The whole dynamic of the NAFTA renegotiation effort — and the scramble by Canada and Mexico to save the accord from a truculent President Donald Trump — may be about to change.
Andres Manuel Lopez Obrador — or AMLO, as the presidential candidate is known to most Mexicans — is leading in the polls by as much as 14 per cent over his nearest competitor. The campaign begins officially on March 30, with polling day set for July 1.
AMLO's platform calls for the suspension of NAFTA talks until a new Mexican president is elected, warning that a "weak" President Enrique Peña Nieto risks "selling" out the country under U.S. pressure.
MEXICO CITY (Reuters) - The Mexican presidential candidate running in second place said on Wednesday U.S. President Donald Trump’s economic policies were a “crazy” bid to turn back the clock on advancing technologies that will eliminate manufacturing jobs.
Ricardo Anaya, the candidate for a right-left coalition, made his comments at a conference for private equity investment, where he also expressed openness to lowering taxes on private equity funds and reducing regulations limiting investments by the country’s pension funds.
Anaya, 39, is trailing behind frontrunner leftist Andres Manuel Lopez Obrador, 64, ahead of the July 1 elections. The ruling party’s candidate, former finance minister Jose Antonio Meade, is in third place.
03/15/2018 Dallas News
Mexican election officials are working hard to get out the vote — in Dallas.
Not for the first time this year, they’ll be in North Texas this weekend to register Mexican citizens for that country’s July 1 presidential elections.
The stakes are high for the presidential candidates. Recent changes in laws on voting absentee means there are already about 612,000 Mexicans living abroad who have registered to vote.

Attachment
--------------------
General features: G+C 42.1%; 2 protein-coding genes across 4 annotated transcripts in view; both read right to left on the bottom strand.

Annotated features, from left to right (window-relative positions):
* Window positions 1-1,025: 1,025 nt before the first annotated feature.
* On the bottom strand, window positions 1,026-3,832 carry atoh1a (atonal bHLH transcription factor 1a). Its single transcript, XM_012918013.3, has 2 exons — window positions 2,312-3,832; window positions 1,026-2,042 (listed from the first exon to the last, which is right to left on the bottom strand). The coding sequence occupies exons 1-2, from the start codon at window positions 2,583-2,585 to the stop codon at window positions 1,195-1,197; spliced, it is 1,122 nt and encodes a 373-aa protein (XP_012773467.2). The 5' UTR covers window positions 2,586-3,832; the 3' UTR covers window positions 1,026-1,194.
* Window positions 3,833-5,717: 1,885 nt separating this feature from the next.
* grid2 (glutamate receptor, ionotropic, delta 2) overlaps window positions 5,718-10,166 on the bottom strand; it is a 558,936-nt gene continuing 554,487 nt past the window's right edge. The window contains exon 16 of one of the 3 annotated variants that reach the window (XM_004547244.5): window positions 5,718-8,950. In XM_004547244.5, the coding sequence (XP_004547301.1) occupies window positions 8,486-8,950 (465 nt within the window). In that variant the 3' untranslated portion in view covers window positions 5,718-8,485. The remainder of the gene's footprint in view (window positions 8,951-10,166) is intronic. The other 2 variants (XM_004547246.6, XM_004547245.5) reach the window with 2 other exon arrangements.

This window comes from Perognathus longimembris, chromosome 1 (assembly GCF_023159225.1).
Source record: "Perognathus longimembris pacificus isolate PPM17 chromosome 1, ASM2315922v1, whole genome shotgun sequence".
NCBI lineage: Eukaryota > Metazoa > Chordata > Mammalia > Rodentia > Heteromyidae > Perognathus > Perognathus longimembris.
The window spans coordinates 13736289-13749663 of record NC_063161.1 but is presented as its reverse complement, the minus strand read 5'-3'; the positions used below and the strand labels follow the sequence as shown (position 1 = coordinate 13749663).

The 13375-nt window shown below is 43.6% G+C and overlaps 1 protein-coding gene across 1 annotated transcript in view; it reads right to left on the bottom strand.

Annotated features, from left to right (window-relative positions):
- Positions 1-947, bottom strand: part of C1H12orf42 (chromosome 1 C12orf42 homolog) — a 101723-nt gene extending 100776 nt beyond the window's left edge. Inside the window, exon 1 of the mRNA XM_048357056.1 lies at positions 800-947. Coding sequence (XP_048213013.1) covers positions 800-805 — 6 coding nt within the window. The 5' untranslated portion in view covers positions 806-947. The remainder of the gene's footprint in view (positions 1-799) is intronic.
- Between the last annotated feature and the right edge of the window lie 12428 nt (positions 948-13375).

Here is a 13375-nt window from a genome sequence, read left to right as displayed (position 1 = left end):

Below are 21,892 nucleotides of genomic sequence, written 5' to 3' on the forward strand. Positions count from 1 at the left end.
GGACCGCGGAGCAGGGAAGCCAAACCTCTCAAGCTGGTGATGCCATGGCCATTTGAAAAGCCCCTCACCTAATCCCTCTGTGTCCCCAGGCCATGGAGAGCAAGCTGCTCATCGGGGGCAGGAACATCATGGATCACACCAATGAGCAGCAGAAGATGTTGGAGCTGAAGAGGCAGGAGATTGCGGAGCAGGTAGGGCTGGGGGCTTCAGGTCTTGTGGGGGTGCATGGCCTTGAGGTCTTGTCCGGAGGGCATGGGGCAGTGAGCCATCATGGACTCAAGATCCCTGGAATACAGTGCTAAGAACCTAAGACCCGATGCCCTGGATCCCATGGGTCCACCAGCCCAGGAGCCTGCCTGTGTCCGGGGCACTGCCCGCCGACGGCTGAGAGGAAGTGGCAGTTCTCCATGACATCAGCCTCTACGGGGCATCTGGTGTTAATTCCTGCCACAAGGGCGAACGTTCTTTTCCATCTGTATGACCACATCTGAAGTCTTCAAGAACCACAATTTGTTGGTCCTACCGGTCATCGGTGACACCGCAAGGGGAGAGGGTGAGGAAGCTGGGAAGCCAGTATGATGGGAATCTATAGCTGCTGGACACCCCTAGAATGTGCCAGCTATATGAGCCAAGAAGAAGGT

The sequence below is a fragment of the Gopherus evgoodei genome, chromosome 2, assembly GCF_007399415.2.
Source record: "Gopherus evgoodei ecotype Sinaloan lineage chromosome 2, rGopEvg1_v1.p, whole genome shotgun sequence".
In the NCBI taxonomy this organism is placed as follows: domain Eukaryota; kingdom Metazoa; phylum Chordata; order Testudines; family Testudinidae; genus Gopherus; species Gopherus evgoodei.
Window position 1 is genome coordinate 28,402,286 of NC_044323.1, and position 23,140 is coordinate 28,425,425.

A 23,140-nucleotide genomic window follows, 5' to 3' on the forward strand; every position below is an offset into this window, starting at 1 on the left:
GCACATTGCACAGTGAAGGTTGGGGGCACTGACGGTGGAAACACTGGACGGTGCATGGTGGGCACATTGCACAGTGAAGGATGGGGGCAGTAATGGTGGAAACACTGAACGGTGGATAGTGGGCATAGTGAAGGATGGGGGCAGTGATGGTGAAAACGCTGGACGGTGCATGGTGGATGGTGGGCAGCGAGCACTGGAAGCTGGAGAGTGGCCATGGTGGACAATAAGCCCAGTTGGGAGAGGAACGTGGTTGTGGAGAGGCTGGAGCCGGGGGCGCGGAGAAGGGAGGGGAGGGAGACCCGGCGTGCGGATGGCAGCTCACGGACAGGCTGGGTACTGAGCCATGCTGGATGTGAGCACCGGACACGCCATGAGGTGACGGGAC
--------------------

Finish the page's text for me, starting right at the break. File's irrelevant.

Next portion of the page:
The vote abroad could swing the election. In 2006, left-leaning presidential candidate Andres Manuel Lopez Obrador lost by only about 200,000 votes. He is running again.
03/13/2018 Financial Times
Mexicans ought to know what they think about Andrés Manuel López Obrador after the election front-runner’s three decades in politics, the last dozen on the campaign trail in pursuit of the presidency.
To many, the man known as Amlo is an honest and plucky David, a champion of ordinary folk, who will fell the Goliath that is Mexico’s corruption-tainted ruling class in the election on July 1.
But many business leaders and investors see him as a demagogue who is stuck in a 1970s ideological time warp and will pitch Latin America’s second-biggest economy into Venezuela-style ruin.
“Is Amlo a wolf in sheep’s clothing or has he really become a democrat?” Asks one former head of the ruling Institutional Revolutionary Party (PRI).
Mexican presidential candidate Ricardo Anaya, who’s polling in second place ahead of the July vote, said that if elected he’ll do everything he can to ensure that incumbent Enrique Pena Nieto and members of his administration are investigated for corruption.
“We will have a full investigation into the corruption of the government, and we’ll take it to its ultimate consequences,” Anaya said in an interview in his campaign office in Mexico City. "The full political will, in this case of the president, will absolutely be used."
The 39-year-old Anaya has enjoyed a surge in support this year since winning the nomination for the business-friendly PAN party. Polls suggest he’s the strongest mainstream challenger to Andres Manuel Lopez Obrador, the leftist who’s held a clear lead for months. Anaya’s promise to go after Pena Nieto and the PRI marks a new contrast with Lopez Obrador, who’s suggested that he would leave any investigations to an independent judiciary if he wins, and talked about forgiveness and reconciliation.